MetLife Split Highlights Growth Opportunities

MetLife’s decision to split a significant portion of its US business elevates the role regulatory environments will continue to play in shaping financial institutions’ business models.

(Image credit:  Matthew Field.)

The MetLife news comes as no surprise. MetLife’s decision to split a significant portion of its US business elevates the role regulatory environments will continue to play in shaping financial and non-banking institutions’ business models, and the downstream consequences will ultimately be a win-win for the consumer and the firm.

It’s an opportunity to improve the firm’s life insurance retail business, and it would behoove MetLife to spin off this segment of the business. MetLife, the newly spun-off company and customers can all benefit from this; the new company will be able to offer more competitive rates to its policy holders in line with industry-standard capital requirements, while MetLife’s balance sheet can be bolstered from the revenues raised from the spin-off.

The big picture? This is a positive sign that the market is can become more efficient and that regulatory requirements are effective, despite how any political party or skeptic wants to spin it.

Additionally, such a move could influence other SIFI organizations to use their “regulatory environment” as a business growth opportunity to restructure and reform—something which often gets overlooked amidst the sea of red tape and paperwork associated with process. The key question to ask first is, “Should we stay in this line of business?”

In short, this is a sign of things to come; we can absolutely expect to see more restructuring among major financial and non-banking institutions. In the wake of the recent RBS restructure and JP Morgan’s takeover of Bear Stearns, we’re well aware this process is extraordinarily complex. It takes years to move toxic assets out of a business, to re-shape existing legal entities to embrace newly acquired risky businesses and to redirect risk to a new entity. Yet with the global regulatory landscape becoming more convoluted and prudent, organizations and regulating bodies are (thankfully) thinking more pragmatically and moving forward in this process.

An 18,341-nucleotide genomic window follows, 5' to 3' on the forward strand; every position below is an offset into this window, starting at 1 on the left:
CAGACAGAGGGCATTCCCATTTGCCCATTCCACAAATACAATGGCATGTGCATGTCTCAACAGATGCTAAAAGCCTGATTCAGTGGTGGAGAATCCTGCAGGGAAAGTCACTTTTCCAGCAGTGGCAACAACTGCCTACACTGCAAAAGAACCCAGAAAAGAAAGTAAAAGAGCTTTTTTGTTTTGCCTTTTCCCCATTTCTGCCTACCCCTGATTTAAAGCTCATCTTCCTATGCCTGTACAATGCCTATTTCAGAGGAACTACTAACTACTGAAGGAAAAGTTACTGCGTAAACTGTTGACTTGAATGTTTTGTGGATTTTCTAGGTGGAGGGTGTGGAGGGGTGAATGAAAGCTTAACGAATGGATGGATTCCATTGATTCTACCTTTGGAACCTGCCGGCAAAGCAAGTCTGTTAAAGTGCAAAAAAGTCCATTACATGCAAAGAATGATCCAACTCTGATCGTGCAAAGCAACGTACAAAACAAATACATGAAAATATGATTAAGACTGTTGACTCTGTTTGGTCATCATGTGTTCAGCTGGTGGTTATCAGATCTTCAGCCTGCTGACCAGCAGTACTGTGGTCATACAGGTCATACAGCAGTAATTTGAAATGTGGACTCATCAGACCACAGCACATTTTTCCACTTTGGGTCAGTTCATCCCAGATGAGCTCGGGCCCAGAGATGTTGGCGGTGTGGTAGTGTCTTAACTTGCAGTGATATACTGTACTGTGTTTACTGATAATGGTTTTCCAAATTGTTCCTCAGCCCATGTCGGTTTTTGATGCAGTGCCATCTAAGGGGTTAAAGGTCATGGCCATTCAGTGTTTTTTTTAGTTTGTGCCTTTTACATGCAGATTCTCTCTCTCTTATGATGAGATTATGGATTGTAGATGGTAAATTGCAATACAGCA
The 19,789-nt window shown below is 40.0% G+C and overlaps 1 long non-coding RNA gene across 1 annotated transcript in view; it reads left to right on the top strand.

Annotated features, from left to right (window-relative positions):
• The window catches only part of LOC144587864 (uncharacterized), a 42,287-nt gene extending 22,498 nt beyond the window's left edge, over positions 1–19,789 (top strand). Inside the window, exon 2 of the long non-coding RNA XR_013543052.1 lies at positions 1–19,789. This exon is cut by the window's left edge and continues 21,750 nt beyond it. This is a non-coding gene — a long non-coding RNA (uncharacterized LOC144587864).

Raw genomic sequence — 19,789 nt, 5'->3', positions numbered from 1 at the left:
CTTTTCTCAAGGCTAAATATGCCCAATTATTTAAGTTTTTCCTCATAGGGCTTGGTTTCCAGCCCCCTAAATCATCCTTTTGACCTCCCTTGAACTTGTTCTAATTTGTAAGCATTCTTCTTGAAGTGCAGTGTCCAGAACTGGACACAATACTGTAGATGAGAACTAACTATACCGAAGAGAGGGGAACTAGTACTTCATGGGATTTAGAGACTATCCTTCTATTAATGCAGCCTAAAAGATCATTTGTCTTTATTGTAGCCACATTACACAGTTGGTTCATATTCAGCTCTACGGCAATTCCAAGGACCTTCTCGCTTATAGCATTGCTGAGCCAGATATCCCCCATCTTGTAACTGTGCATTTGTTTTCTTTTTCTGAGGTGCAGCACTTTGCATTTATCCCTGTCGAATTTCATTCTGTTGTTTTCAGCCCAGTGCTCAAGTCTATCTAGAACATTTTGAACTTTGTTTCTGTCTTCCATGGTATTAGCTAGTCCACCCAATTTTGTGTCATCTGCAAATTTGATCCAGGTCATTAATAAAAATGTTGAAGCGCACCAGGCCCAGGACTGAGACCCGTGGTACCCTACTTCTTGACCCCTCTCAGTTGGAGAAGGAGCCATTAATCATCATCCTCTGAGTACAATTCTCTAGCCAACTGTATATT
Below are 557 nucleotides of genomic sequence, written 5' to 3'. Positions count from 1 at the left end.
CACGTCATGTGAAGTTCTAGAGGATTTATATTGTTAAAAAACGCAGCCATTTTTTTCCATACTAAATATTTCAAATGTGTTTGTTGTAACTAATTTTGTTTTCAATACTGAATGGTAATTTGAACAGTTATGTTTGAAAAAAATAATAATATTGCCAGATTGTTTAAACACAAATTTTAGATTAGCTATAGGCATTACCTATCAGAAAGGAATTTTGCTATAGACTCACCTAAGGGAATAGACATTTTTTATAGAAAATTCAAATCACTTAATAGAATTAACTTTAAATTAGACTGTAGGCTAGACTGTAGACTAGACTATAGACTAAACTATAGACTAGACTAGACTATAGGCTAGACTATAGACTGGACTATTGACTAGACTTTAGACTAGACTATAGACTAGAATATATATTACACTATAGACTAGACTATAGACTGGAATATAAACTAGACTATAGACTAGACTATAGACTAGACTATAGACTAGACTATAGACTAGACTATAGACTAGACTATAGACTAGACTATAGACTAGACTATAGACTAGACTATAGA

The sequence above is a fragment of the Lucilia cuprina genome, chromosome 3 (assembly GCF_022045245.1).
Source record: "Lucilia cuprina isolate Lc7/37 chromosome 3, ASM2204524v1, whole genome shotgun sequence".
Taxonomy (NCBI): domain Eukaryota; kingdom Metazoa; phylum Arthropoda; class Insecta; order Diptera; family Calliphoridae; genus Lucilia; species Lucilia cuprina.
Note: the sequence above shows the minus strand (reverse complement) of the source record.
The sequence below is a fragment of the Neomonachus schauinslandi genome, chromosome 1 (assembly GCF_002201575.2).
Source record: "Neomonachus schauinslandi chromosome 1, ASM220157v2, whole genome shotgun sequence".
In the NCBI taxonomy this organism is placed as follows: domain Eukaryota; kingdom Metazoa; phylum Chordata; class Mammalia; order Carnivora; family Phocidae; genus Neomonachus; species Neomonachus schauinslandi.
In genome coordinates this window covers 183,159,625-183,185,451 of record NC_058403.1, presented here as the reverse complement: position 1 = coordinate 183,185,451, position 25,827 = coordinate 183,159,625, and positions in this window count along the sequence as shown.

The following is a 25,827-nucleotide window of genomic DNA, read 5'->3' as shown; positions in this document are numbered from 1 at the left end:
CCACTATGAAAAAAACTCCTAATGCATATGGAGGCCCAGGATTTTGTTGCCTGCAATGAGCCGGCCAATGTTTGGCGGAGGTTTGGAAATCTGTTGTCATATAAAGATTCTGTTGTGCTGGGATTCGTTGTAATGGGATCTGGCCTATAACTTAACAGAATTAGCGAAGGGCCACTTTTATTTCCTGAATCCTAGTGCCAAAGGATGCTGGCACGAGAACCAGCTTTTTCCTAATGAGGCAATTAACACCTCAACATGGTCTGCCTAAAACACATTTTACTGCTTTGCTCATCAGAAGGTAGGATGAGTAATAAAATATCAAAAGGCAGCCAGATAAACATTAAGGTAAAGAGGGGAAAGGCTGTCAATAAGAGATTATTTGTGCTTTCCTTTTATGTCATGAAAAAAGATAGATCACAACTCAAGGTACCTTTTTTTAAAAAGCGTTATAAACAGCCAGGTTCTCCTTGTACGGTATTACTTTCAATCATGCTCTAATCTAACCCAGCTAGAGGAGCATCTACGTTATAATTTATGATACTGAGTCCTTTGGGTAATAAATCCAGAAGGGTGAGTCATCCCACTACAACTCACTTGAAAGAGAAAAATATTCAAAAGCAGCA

It’s a long-haul, but my team and I speak with financial services firms around the world on numerous aspects of restructuring and cost improvement initiatives. Many of these initiatives involve product activity analysis, know your customer (KYC) analytics, and associated risk assessments in multiple jurisdictions. It’s hard to see the forest through the trees at times, but there’s a silver lining with this MetLife news that is designed to benefit and protect the consumer and business.

Alan Morley // As the Regulatory Compliance & Surveillance Practice Lead for GFT, Morley focuses on how best to change compliance, AML and risk operations through new processes and targeted IT investment. He also guides new and automated AML risk assessment services and helps in the early identification of rogue traders for major international banks.

Comments (3)

  1. Could both points of view be reconciled by saying that liabilities created by the SIFI designation served as an accelerator to a logical, perhaps inevitable, departure?

  2. Hello Ken,

    Thank you for sharing your thoughts. Your point is well received. The article is driven from a Reg. compliance perspective rather than the classic business operating model one. Yes, as an investment firm, this makes sense as well. But given that it is an public investment firm and not a mutual, we can see more clearly how regulations affect such entities. Therefore we cannot rule out the influence regulations have in executive management thinking and behavior as a result.

    However we choose to look at it, we are participants in a fast changing and evolving industry where there are multiple drivers and influencers. When I look at my banking clients and how they are responding to regulations strategically (business restructuring) and tactically (remedial action and de-risking), it is clear that for now, Regulation is a strong force for change across the industry.

  3. Sorry, Mr. Morley, while I agree with your conclusion that a split-up MetLife is a positive development, I can’t agree with your reasoning. I think the SiFi/”regulatory environment” is a red herring or, perhaps better, a fig leaf: MetLife has been heading in this direction, inevitably, since it demutualized years ago. It once was a life insurance company; after demutualization it became an investment company. Is it any surprise, really, that it will now simply split up into an investment company + an insurance company?

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